[d@DCC] Forming an organization
darryl at mfe.ca
Wed Apr 14 22:56:43 EDT 2004
I basically agree with you. But if you start talking to the average
Canadian about TPM DRM DMCA (place acronym here) their eyes will glaze
over. That is why, I believe, the US DMCA and the sonny bono act passed
so quietly in the states. Nobody knew or understood the real costs.
I think any organization has to be active to illustrate the true costs
of where WIPO and the USA want to take us.
Here are a few ideas off the top.
- Barricade libraries to illustrate their future loss due to TPM and DRM.
- non-damaging random acts of 'vandalism' to library photocopiers by
using indelible marker to write appropriate phrases on the glass such as
"Rights to make works available rescinded"
- Hand out pictures of Mickey Mouse in jail with an appropriate slogan.
I think his earlier drawings are in the P.D. in Canada now. But who
knows if they will remain so.
- Hand out leaflets with only the left half of a famous literary work in
the public domain. On the right half tell them that the Public domain is
under threat, and soon they will have to pay some anonymous rights
holders to view what is or should be in the public domain.
- How about leaflets written in invisible ink to illustrate how DRM works.
- Leaflets with finger prints or SIN numbers on them, and tell people
they can only read it if they have paid for the rights, and continue to
pay every week.
- Lets bring to everybodies attention just how much Disney has relied on
the public domain for its creative works, and how much they are trying
to prevent others from doing the same.
- How about a demonstration with miles and miles of flying audio
cassette tape to illustrate how big media wants to take away our rights
- How about mailing all our house and car keys to parliament to
illustrate how ratifying the WIPO treaty will give control of our
possessions to third parties.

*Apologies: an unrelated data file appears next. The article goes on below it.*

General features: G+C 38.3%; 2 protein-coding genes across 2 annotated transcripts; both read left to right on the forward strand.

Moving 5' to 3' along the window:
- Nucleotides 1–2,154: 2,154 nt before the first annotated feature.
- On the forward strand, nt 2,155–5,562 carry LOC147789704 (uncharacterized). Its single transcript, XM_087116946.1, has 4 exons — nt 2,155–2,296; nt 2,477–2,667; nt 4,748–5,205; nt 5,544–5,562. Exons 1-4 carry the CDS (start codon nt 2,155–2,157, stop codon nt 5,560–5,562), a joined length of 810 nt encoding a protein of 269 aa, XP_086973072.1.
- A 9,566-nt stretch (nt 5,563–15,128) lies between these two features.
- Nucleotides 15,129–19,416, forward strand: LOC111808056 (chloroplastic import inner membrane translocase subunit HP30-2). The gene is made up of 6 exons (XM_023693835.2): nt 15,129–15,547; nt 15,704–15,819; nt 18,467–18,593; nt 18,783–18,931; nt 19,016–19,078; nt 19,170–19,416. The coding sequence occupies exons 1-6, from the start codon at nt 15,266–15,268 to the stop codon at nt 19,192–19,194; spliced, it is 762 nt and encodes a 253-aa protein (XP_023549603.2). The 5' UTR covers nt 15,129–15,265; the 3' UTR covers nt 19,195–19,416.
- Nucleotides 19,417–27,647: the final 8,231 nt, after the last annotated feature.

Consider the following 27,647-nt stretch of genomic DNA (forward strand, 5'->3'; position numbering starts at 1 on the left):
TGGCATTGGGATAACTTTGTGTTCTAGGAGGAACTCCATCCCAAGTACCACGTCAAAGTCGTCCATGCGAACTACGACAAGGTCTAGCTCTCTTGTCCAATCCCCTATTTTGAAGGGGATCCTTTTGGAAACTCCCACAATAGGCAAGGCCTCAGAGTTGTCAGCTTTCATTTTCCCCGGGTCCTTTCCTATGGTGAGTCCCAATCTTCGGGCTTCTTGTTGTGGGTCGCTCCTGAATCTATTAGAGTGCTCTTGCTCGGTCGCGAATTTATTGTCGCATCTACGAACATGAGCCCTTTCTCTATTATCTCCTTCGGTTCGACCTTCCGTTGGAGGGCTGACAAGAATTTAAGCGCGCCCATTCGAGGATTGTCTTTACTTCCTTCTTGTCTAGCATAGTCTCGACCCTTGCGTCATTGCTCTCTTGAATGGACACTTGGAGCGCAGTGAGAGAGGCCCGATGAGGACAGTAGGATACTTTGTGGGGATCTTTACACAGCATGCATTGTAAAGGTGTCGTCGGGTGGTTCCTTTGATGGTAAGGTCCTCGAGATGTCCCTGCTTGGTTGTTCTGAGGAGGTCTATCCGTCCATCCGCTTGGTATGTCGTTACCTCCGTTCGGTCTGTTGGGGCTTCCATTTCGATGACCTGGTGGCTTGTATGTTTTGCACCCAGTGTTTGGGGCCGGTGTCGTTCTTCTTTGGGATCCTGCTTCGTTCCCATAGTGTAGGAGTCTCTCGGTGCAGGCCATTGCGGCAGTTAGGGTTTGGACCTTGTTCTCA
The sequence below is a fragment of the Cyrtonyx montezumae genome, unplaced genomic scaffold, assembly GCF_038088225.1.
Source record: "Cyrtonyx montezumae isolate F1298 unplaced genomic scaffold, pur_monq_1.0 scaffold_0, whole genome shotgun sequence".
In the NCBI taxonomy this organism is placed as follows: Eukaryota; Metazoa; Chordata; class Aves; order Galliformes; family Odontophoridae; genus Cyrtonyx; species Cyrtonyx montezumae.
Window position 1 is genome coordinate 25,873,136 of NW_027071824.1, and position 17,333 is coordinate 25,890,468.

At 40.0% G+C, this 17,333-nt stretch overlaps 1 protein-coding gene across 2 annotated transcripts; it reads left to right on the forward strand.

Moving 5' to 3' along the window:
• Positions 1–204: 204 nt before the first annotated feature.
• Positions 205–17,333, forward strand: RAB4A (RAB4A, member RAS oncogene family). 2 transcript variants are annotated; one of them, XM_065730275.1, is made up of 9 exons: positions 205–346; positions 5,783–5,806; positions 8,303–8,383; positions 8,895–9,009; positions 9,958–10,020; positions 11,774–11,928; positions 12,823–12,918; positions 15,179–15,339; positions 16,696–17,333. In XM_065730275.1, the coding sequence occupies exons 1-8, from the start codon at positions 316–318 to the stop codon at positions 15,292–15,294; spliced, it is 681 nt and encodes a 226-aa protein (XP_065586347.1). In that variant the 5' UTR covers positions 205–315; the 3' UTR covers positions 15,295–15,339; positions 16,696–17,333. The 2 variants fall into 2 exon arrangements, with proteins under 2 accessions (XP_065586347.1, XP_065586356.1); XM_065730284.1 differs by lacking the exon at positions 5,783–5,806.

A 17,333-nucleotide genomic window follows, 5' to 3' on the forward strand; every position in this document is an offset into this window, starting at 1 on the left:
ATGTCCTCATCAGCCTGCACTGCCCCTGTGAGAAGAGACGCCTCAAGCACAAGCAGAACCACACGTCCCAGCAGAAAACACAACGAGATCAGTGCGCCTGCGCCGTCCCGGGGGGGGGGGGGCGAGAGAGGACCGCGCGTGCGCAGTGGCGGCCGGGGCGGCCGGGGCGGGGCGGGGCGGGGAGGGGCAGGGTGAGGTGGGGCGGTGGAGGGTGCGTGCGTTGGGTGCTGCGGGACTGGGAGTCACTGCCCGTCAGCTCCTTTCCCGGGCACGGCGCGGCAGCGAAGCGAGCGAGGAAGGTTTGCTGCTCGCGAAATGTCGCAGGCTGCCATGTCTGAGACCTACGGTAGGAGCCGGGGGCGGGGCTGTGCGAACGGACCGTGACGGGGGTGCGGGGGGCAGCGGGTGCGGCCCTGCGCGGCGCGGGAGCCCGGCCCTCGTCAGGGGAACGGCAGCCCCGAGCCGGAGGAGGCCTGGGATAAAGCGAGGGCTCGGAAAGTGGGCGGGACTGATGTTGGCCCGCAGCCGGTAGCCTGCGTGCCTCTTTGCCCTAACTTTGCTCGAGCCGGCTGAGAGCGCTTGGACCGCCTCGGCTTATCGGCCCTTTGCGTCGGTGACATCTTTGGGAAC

Any other ideas? I guess that's another question. Are we looking to be
activists, or just lobbyists?
On 2004-04-14 8:27 PM, mskala at ansuz.sooke.bc.ca wrote:
> I'm generally in favour of forming an organization, although I'd like to
> see just what its official goals will be before I declare that I'm willing
> to join and support it. On naming, I basically like "Libre Culture
> Canada" except that "libre" feels like it should come after its referant,
> since it's not really an English word, and would come after its referant
> in French. "Culture Libre Canada" sounds better to me, but I'm still not
> 100% convinced that is the best possible name. A significant reason is
> that "culture" isn't really what I'm interested in. I'm interested in
> protecting the existence of user-programmable computers, which would be
> outlawed if the media cartels had their way.
> My most important goal is for Technological Protection Measures not to get
> any legal "teeth". Closely related to that, I want reverse engineering to
> remain legal. This mailing list was first incarnated as "Canada DMCA
> Opponents" and I suggest that that's still our common ground. I'm not so
> much interested in trying to reform the music industry's business models
> or redesign the term length of copyright - I just want to be able to
> continue my own activities as a computer hobbyist, which include writing
> media software that answers to nobody but the user.
> I skimmed a bunch of back issues of Heritage Committee evidence today,
> trying to catch up, and was rather disappointed to see that TPMs, their
> protection, and (especially) the arguments AGAINST their protection, went
> almost totally unmentioned. The Heritage Committee and its witnesses
> remarked on the huge outpouring of EFF-inspired form letters back when
> that happened - but then went off on the file sharing and economic issues.
> That's not what those letters were about; those letters were saying
> "don't import the DMCA to Canada". They were about TPMs and ISP
> Liability, especially for linking, is another Very Big Issue for me, and
> it similarly went almost totally unmentioned. As far as I'm concerned
> those are the *big* issues that should be at the *top* of priority lists.
> I'm afraid that instead we're going to get bogged down in subtleties of
> economic issues that really don't interest me, and the TPM protection and
> linking liability points will end up being decided by default, and badly.
> So, to the people forming a new organization: seduce me! Convince me that
> your organization will make TPMs and linking liability its number-one
> priorities. Then go convince the legislators that those are hot-ticket
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